Birth Control Pills & Antibiotics

Last Editorial Review: 1/9/2003

Antibiotics might decrease the effectiveness of birth control pills (contraceptives). Birth control pills are composed of hormones that prevent the female reproductive system from preparing for insemination of the sperm.

There have been reports of pregnancy in women who have taken antibiotics while using birth control pills. The relationship has not been adequately studied to date. This may be in part because it is difficult getting volunteer women to take the pill with antibiotics to see if pregnancy occurs. Theoretically, additional medications might alter the metabolism and blood levels of the birth control hormones, thereby altering their effectiveness.

Nevertheless, it is noteworthy that antibiotics, such as rifampin, ampicillin, tetracylines, and griseofulvin have been reported to cause breakthrough bleeding and menstrual irregularities in women taking birth control pills. Similar effects have also been reported in women taking the seizure medications phenytoin and barbiturates.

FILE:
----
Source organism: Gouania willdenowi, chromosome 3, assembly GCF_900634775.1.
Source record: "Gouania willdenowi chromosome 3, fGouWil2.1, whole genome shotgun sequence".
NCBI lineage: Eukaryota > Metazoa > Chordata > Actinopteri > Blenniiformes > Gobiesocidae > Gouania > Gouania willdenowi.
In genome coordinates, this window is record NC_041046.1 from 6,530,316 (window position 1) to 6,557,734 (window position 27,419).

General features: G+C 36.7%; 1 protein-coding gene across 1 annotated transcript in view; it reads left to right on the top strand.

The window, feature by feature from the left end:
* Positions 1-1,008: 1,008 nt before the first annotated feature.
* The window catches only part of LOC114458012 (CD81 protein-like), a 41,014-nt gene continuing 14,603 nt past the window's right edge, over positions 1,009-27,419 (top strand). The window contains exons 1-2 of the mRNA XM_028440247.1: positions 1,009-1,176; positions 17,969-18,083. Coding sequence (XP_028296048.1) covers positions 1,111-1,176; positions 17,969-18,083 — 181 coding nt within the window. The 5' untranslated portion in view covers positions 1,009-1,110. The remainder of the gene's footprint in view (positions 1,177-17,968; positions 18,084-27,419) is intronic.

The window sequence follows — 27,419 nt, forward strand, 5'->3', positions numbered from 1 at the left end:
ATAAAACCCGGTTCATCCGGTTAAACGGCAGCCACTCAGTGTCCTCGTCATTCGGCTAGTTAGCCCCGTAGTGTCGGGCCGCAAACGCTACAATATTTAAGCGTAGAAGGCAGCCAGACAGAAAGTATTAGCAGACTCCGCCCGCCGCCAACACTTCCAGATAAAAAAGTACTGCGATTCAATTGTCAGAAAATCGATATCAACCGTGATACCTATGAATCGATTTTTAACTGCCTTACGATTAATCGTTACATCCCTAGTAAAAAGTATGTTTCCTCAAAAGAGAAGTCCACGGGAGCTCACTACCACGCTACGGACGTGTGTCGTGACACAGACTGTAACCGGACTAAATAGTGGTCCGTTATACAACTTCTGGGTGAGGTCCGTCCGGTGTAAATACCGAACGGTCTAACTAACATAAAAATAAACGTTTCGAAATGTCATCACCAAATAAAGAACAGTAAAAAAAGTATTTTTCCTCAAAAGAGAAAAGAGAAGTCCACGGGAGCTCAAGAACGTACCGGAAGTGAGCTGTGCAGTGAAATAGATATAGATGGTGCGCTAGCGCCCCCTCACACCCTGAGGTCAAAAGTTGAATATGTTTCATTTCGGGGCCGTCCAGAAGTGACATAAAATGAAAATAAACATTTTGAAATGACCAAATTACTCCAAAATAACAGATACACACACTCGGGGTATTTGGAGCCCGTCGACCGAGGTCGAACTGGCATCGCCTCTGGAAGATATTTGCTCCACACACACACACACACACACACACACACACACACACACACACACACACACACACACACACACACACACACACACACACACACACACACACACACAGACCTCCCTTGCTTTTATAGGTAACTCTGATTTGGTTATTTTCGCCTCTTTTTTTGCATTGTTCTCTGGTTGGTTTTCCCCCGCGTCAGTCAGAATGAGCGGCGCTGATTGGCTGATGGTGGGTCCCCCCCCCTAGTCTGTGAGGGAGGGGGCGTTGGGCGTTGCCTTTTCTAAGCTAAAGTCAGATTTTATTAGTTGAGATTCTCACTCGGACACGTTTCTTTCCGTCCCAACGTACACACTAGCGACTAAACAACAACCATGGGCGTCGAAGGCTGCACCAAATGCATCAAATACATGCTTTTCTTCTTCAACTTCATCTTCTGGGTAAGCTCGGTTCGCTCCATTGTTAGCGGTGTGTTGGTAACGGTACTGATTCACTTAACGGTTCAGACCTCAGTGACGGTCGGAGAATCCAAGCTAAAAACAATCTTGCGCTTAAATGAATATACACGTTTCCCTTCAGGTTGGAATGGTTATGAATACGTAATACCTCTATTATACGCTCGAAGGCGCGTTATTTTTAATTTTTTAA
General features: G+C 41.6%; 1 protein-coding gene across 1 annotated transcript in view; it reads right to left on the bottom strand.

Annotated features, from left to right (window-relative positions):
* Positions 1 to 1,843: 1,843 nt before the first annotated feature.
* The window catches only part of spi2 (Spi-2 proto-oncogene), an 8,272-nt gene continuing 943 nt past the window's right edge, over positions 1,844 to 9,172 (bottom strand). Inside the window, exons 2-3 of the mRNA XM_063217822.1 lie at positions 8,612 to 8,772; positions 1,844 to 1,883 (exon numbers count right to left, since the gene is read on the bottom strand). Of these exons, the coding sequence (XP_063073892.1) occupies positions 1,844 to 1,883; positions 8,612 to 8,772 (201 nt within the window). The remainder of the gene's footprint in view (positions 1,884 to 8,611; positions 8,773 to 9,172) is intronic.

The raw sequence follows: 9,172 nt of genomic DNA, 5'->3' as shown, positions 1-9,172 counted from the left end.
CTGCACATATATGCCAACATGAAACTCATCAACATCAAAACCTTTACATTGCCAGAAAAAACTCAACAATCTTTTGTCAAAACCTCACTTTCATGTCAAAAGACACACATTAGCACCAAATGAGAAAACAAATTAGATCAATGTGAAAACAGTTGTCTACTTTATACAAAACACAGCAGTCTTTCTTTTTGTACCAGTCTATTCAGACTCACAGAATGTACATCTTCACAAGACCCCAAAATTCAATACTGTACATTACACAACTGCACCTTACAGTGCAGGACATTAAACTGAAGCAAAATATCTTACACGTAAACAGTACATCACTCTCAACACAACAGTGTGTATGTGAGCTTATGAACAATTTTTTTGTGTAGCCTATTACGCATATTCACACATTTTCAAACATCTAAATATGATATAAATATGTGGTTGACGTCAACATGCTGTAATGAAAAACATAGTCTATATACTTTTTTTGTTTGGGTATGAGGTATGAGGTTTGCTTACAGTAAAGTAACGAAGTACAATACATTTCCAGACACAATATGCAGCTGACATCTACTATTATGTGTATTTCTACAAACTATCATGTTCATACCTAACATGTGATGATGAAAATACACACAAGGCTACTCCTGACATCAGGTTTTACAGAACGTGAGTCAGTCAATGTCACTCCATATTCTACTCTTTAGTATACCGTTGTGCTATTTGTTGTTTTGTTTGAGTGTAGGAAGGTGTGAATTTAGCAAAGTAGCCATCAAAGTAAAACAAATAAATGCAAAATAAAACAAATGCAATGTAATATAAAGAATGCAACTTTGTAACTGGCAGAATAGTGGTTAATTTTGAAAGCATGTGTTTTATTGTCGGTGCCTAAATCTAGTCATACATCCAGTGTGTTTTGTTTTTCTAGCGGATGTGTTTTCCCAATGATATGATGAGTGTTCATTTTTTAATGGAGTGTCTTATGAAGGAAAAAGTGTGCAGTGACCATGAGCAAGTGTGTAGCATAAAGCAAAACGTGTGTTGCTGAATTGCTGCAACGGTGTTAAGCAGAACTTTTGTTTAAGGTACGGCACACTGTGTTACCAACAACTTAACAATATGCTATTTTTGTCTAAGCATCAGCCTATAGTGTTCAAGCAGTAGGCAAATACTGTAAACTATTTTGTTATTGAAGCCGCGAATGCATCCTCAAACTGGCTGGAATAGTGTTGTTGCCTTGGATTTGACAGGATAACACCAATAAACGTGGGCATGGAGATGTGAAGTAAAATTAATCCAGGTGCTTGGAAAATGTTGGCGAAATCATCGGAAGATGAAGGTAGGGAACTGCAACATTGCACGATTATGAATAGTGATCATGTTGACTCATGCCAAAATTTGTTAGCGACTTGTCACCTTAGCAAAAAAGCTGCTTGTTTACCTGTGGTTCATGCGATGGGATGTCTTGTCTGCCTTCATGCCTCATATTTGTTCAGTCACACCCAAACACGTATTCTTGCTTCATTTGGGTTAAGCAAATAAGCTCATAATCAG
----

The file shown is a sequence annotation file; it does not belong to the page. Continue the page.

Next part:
It is also noteworthy that birth control pills are not 100 percent effective anyway.

It would be advisable for women who are using birth control pills to discuss with their doctors the use of additional contraceptive measures while taking antibiotics for optimal prevention of pregnancy.

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